I don’t have too much to say about Artur Davis’s excellent speech at the National Review Institute’s recent summit other than that it was excellent, and that Republican elected officials need to pay careful attention it. It is the best speech I’ve heard or read in years. But more to the point, its underlying message was important and compelling:
Does it bother us as conservatives that the median earnings in this country, if you control for inflation, go no further than they did in 1964, when Barry Goldwater was keynoting conferences like this and the Supremes were at the top of the charts and the Beatles were first appearing on the Ed Sullivan Show? Does it bother us that the number of able-bodied men who are working is 15 percent less today than in 1982? Does it bother us that the number of people with college degrees is no higher statistically than in 1979?
Does it bother us as conservatives that the level of public trust is the lowest it has been since Richard Nixon’s top aides were doing perp walks? Does it bother us that we are fragmented to the point that we are increasingly two cultures, equal but separate?
I think we must care as conservatives. You know, one of the central problems with liberalism is that liberals don’t trust individuals. But isn’t it also true that, if they don’t trust what we can do as individuals, some in our ranks don’t trust what we can do when we come together?
I know that Scott Winship would take exception to Davis’s characterization of median earnings. The following is drawn from Scott’s article in the latest issue of Breakthrough Journal:
As another example of the importance of wealth levels and absolute growth, consider that the mean hourly compensation of workers in the nonfarm business sector grew at an annual rate of 3.2 percent during the 1950s (from 1948 to 1959, which were business cycle peaks). From 1959 to 2010, growth slowed to 1.7 percent per year. Had mean compensation continued to grow at the 1950s rate, it would have stood at $75 an hour in 2010 rather than $36 an hour. Obviously, our lives would be enormously better if growth rates had not slowed. On the other hand, the 3.8 percent raise that workers got in 1952 was worth about 44 cents in today’s dollars, while the 1.2 percent raise that workers got in 2005 was worth almost as much — 41 cents. Because we are richer today, we get the same absolute benefit from a smaller percentage change in growth.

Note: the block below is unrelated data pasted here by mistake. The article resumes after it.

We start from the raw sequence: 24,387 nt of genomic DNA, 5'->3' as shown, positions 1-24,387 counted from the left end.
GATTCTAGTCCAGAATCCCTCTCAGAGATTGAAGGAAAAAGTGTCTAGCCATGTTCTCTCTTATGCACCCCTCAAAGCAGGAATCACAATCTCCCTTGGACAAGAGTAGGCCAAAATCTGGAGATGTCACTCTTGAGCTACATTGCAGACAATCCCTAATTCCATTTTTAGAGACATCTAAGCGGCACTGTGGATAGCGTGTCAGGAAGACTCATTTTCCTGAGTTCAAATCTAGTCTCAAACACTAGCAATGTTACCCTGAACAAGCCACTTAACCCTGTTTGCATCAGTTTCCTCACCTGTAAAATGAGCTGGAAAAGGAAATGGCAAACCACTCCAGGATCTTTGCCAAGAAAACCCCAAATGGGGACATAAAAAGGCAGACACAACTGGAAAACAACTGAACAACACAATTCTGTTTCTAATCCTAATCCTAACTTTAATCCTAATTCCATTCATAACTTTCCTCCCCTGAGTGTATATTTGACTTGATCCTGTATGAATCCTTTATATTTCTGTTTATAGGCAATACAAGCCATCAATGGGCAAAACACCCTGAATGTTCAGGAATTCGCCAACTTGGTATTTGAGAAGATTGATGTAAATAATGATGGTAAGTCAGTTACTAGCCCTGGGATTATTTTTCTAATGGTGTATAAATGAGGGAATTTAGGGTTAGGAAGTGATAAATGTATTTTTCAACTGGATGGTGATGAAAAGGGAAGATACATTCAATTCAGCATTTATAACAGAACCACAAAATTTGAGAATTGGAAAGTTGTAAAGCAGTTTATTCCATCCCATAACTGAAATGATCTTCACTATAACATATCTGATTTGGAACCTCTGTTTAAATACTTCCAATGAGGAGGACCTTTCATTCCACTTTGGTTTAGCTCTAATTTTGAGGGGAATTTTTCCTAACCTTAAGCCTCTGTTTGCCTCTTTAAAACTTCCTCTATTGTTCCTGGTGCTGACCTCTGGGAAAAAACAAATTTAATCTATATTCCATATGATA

But Davis’s essential point is an important one, and it reflects the fact that the downshift in wage growth has had an extremely uneven impact on American workers. And Davis is also invoking the idea that conservatism ought to be a one-nation creed, dedicated to the idea that though we are and ought to be a diverse society, it is important that we see ourselves as part of a national community with a shared fate. That sense has frayed, for all kinds of reasons. To some extent, this is a reflection of the intersection of culture and economic geography. As Enrico Moretti observes, the divergence between high human capital regions and the rest of American has grown stark. But this phenomenon is also reflected in political rhetoric. I am inclined to see this in Barack Obama’s characterization of his political opponents, but of course some conservatives have also tried to read Obama’s brand of social democracy out of the American story as well. Whether we like it or not, big-government liberalism has been around since at least the 1930s and it is here to stay. We have to argue against it, not pretend that it’s some historical aberration.
All of this is to say that I hope Artur Davis gets back in the political fray soon.